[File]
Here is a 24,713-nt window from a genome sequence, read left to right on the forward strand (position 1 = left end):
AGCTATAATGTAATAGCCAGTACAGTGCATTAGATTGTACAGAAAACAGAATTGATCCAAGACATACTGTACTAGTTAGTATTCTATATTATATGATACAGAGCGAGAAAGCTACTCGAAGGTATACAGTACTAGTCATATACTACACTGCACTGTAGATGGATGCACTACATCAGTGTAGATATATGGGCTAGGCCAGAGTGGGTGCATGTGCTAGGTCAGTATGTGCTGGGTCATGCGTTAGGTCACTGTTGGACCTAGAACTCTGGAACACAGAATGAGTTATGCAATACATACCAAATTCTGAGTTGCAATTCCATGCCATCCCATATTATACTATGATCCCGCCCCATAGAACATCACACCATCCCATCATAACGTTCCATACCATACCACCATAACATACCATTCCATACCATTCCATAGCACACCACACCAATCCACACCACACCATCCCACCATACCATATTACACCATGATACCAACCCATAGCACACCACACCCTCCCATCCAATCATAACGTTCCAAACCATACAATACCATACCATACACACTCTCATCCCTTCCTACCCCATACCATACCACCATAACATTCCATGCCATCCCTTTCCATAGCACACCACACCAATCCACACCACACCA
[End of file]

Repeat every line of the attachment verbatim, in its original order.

Here is a 24,713-nt window from a genome sequence, read left to right on the forward strand (position 1 = left end):
AGCTATAATGTAATAGCCAGTACAGTGCATTAGATTGTACAGAAAACAGAATTGATCCAAGACATACTGTACTAGTTAGTATTCTATATTATATGATACAGAGCGAGAAAGCTACTCGAAGGTATACAGTACTAGTCATATACTACACTGCACTGTAGATGGATGCACTACATCAGTGTAGATATATGGGCTAGGCCAGAGTGGGTGCATGTGCTAGGTCAGTATGTGCTGGGTCATGCGTTAGGTCACTGTTGGACCTAGAACTCTGGAACACAGAATGAGTTATGCAATACATACCAAATTCTGAGTTGCAATTCCATGCCATCCCATATTATACTATGATCCCGCCCCATAGAACATCACACCATCCCATCATAACGTTCCATACCATACCACCATAACATACCATTCCATACCATTCCATAGCACACCACACCAATCCACACCACACCATCCCACCATACCATATTACACCATGATACCAACCCATAGCACACCACACCCTCCCATCCAATCATAACGTTCCAAACCATACAATACCATACCATACACACTCTCATCCCTTCCTACCCCATACCATACCACCATAACATTCCATGCCATCCCTTTCCATAGCACACCACACCAATCCACACCACACCA